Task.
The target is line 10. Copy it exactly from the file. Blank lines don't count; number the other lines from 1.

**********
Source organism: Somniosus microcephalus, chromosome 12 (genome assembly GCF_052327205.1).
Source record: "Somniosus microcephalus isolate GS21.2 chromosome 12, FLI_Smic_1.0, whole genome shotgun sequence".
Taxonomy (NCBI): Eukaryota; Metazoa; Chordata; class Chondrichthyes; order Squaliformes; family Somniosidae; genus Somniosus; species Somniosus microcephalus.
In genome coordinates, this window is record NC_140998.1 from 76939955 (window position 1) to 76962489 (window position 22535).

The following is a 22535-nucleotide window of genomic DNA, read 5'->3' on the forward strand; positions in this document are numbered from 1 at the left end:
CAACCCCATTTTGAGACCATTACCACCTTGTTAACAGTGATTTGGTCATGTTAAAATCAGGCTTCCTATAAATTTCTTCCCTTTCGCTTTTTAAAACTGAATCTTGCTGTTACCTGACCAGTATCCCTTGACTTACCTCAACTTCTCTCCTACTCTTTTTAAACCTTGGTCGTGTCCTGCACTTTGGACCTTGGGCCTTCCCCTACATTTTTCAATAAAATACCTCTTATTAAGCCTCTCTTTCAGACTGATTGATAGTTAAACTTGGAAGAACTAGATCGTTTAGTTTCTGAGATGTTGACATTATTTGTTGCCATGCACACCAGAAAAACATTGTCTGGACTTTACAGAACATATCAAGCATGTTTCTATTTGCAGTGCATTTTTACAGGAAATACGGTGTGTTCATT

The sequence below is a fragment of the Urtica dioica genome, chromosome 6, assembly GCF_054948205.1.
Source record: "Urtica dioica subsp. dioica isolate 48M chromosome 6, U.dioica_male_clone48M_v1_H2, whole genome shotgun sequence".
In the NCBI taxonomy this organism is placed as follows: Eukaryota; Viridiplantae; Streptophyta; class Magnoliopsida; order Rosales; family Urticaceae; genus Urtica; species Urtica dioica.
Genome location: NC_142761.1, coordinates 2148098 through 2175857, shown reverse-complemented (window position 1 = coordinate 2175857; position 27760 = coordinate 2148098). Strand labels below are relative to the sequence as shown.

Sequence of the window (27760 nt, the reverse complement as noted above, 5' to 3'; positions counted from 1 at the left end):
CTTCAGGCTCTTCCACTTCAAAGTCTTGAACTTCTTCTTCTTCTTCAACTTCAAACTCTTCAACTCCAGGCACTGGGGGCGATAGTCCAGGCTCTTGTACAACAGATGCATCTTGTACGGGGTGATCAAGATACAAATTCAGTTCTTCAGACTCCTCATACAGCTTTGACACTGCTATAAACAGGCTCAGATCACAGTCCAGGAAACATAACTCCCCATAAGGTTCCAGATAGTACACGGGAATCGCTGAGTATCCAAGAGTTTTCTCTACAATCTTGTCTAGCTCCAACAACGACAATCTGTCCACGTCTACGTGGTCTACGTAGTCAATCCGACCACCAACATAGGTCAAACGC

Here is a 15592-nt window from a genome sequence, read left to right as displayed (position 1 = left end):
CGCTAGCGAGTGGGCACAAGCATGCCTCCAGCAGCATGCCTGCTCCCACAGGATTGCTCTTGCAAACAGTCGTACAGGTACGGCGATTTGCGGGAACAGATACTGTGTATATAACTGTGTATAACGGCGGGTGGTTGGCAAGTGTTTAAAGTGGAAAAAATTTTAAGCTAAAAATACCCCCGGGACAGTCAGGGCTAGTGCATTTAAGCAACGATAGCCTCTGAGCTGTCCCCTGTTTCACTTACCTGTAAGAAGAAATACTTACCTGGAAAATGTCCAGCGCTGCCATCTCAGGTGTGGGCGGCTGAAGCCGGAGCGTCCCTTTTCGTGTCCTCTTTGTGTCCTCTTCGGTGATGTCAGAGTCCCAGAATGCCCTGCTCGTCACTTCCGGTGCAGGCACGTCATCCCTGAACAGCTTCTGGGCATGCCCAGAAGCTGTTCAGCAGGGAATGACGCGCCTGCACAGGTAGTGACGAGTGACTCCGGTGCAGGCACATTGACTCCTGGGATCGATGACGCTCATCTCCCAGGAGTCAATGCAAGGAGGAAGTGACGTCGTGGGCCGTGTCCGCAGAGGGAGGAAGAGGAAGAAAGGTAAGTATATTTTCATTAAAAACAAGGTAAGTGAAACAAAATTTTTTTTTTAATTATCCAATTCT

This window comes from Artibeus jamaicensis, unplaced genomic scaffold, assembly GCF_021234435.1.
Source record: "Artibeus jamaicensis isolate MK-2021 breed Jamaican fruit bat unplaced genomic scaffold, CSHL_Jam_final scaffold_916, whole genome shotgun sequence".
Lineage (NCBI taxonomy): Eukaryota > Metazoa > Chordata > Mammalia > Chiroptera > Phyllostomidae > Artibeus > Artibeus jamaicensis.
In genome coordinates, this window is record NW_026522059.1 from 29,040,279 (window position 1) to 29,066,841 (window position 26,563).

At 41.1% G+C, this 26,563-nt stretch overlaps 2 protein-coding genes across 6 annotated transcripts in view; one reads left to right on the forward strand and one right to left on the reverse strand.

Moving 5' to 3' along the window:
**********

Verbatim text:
Genome location: NC_142761.1, coordinates 2148098 through 2175857, shown reverse-complemented (window position 1 = coordinate 2175857; position 27760 = coordinate 2148098). Strand labels below are relative to the sequence as shown.